Forget those short-lived diet and exercise resolutions. I’d rather dream up aspirations for 2013 with a connection to Italy–a new dish, wine or restaurant to try, a region to visit (or revisit), a skill to perfect, an experience to seek out. I was curious what others who know and love Italy had to say, so I asked–and think you will be as fascinated as I am by what they have in mind.
“We are in the countdown phase of our lives. Too late for resolutions. We do have a wish, however: if only the three or four Italian-born chefs in Sarasota’s restaurants would take a few weeks off to go stay with their mothers in Italy and rediscover the taste of Italian family cooking”–renowned cookbook couple Marcella and Victor Hazan
“I want to introduce salame a punta di coltello to our menu. Family members taught me this authentic southern Italian technique for making sausage or salumi. Cutting the meat by hand with a knife rather than using a meat grinder produces a superior texture while synergizing the aromas of wine and pepper”–John Coletta, partner and executive chef, Quartino, Chicago
“I’ll try to spend more time doing the things I love and less time working (though I do love my day job). Living in Florence, Italy, I have access to excellent ingredients, but as I often get home from work at 8 pm, sometimes the most I can manage is pasta with red sauce. Maybe this year I’ll manage to plan ahead and buy vegetables at the Coop, or better yet, the local market, and cook a few things in advance so that even on late nights, I’ll have something to eat. My best advance-prep foods: my interpretation of minestrone, vegetarian lasagna and portions of already sauteed zucchini to add to rice or pasta at the last minute”–Alexandra Korey, art and travel writer based in Florence
“I would like to give a cooking class with Sicilian dishes in New York City”–Fiorangela Piccione, B&B owner and cooking teacher in Siracusa, Sicily
“I resolve to revisit two places I once lived: Campania, where I will eat mozzarella di bufala in Paestum with Lacrimarosa, and Romagna to enjoy piadina with prosciutto di Parma and drink Sangiovese from Celli. I hope to visit Friuli-Venezia Giulia for the first time–perhaps the Collio wine area to taste Colli Orientali dei Friuli Picolit and a Ramandolo with a freshly caught and simply grilled Adriatic fish”–Karen Bergeson, co-producer of Sip Italy, a food and wine tourism site
“I would like to spend a portion of the 2013 summer in Altopiano di Asiago and taste the three versions of Asiago (fresh, mezzano and vecchio). I will drink a Vespaiolo with the fresh and a Breganze with the older versions”-–Vincenzo D’Antonio, co-producer of Sip Italy and writer for Italia a Tavola
“I can’t wait to get back to the province of Gorizia in Friuli-Venezia Giulia–a beautiful land with a mixed culture, between Italy, Austria and Slovenia. It’s a chance to see historical places and taste great white wines, including “orange” wine. Another wonderful tour is in the Trentino region: visit Mieli Thun for honey making and Mario Pojer for wine, then sleep at an agriturismo near the ski area. Of course, I’ll be spending most of my time making and marketing traditional balsamic vinegar in my home territory of Reggio Emilia–Andrea Bezzecchi, owner of Acetaia San Giacomo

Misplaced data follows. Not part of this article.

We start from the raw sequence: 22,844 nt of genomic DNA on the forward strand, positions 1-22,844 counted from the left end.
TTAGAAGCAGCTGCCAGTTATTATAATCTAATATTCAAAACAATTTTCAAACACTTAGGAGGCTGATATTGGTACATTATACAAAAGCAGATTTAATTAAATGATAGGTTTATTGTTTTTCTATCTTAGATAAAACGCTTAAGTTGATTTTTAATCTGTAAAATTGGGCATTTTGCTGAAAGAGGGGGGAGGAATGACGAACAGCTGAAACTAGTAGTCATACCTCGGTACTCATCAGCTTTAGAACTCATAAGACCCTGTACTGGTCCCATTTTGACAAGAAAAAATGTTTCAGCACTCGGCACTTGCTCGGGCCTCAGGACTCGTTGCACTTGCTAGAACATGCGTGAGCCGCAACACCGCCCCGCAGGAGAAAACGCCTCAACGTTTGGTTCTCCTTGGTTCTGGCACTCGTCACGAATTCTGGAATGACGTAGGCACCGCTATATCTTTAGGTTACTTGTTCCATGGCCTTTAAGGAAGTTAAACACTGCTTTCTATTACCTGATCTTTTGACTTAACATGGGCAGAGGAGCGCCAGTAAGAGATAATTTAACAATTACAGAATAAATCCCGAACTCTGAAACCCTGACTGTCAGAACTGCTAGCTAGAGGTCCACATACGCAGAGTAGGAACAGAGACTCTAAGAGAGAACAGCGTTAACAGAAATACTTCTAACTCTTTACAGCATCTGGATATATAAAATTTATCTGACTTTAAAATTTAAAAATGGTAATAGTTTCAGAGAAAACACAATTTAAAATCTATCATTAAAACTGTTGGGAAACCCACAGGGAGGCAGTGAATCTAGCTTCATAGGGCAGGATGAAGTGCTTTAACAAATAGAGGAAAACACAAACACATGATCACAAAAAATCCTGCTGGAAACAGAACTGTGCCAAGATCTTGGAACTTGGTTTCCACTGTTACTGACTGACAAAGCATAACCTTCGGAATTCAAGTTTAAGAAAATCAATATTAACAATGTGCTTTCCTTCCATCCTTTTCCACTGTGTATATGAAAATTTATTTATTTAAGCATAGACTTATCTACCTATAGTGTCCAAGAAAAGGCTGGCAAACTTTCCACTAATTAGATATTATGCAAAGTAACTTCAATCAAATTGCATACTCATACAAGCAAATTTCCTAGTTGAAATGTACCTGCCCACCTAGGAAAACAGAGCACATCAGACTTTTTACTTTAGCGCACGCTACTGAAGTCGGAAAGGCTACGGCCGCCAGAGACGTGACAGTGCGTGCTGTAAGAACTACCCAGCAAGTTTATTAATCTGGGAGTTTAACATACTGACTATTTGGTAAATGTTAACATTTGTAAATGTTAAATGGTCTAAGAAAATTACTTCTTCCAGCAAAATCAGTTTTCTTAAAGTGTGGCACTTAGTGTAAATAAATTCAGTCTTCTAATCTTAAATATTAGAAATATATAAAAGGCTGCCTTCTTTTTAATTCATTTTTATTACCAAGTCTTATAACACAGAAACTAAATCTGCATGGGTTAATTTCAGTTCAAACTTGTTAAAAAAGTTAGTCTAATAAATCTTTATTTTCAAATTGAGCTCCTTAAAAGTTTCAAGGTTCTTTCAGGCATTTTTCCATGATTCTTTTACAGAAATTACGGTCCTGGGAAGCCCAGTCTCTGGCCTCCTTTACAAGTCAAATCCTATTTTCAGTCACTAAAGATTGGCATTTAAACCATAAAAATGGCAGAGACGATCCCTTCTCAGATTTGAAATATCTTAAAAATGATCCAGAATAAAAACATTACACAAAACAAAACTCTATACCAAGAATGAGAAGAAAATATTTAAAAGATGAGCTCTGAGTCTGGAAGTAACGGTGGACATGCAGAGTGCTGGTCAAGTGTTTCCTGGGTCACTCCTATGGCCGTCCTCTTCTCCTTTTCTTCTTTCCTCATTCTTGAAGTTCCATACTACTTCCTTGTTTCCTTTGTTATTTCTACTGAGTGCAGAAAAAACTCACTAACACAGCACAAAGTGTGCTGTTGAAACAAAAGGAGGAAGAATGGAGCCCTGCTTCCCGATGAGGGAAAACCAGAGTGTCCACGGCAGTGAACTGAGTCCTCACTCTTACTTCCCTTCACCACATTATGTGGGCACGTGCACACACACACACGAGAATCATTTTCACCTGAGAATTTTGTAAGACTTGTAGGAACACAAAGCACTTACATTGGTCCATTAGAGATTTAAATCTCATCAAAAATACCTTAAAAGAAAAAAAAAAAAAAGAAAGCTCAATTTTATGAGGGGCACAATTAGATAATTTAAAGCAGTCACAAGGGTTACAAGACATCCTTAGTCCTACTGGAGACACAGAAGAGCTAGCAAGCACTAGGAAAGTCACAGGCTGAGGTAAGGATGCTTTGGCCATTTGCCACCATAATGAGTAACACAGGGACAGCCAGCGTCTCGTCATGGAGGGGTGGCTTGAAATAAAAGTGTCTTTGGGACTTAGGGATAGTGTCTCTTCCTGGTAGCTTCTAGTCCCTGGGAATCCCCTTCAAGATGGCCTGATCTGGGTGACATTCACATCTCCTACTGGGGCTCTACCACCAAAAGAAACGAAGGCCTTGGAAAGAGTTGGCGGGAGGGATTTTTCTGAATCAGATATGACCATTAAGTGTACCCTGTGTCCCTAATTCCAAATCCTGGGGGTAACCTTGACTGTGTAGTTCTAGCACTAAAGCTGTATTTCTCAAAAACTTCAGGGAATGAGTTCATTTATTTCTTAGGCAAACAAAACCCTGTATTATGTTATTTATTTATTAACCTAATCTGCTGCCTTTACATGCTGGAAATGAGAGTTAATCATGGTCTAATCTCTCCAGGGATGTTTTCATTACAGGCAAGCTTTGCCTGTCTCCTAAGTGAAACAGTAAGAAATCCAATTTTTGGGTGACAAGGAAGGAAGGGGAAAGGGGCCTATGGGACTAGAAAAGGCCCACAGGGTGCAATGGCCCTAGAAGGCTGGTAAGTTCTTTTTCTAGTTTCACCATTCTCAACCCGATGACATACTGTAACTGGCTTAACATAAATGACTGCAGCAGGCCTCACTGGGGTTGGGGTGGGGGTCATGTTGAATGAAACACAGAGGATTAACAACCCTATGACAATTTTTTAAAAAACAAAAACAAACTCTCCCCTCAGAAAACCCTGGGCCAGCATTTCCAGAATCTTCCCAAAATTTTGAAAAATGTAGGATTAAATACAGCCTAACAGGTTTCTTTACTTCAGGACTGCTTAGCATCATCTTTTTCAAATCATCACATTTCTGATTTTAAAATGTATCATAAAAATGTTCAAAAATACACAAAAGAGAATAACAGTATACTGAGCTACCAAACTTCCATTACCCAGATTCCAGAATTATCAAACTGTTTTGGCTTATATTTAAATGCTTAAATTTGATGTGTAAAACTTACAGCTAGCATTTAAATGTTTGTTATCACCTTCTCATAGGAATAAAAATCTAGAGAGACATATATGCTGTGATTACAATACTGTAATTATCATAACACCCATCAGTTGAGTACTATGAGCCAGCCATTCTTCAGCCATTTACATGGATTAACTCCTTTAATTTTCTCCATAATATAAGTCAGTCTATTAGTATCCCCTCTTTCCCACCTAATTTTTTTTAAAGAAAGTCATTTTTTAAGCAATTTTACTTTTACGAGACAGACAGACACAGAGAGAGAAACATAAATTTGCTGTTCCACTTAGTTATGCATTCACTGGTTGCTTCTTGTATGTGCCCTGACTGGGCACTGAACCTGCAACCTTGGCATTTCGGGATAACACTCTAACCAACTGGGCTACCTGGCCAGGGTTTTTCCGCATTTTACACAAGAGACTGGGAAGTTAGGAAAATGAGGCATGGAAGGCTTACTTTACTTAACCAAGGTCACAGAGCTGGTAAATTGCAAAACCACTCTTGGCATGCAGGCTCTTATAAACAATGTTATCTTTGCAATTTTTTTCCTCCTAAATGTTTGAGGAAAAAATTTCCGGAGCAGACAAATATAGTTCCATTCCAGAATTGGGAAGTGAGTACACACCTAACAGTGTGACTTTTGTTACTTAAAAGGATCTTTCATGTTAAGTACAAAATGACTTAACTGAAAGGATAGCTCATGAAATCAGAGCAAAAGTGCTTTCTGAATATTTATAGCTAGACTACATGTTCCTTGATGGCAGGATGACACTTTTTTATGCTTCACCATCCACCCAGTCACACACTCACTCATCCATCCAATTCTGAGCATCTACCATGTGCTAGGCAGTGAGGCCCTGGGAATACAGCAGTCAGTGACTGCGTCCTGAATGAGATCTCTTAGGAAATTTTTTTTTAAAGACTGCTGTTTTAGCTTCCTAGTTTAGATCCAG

“After four years of manning the kitchen in my from-scratch Italian restaurant, it’s time to connect back to Italy and start showcasing some amazing DOP products. Starting in January, we’ll be hosting events that focus on mozzarella di bufala, Asiago DOP and Gorgonzola DOP–Dan Bavaro, chef/owner of Bavaro’s, Tampa
“I’m not sure it’s going to be a reality for me but I am very interested in traveling to Sardinia, and especially learning and ultimately perfecting (though I know that’s a far-off goal) the technique of hand-pulled pasta “su filindeu,” made of semolina and salted water”–Jessica Botta, chef-instructor in The International Culinary Center’s School of Italian Studies, New York City
As for me, I look forward to spending time in Italy this year–relishing places I love in Tuscany and Sicily, and branching out to new ones. Abruzzo is on my radar and, like others, I’m interested in seeing what Trentino and Friuli-Venezia Giulia are all about. Here at home, I want to crack the secret of making gnocchi that float off your plate rather than sitting leadenly in your stomach–the potato kind (gnudi don’t count). I also plan to experiment with using top-notch ingredients to make some of the staples Italian and Italian-American families used to routinely produce at home: sausage, fresh cheeses such as ricotta, and wine vinegar.
Auguri di buon anno, with my fervent wishes that your Italian resolutions come true!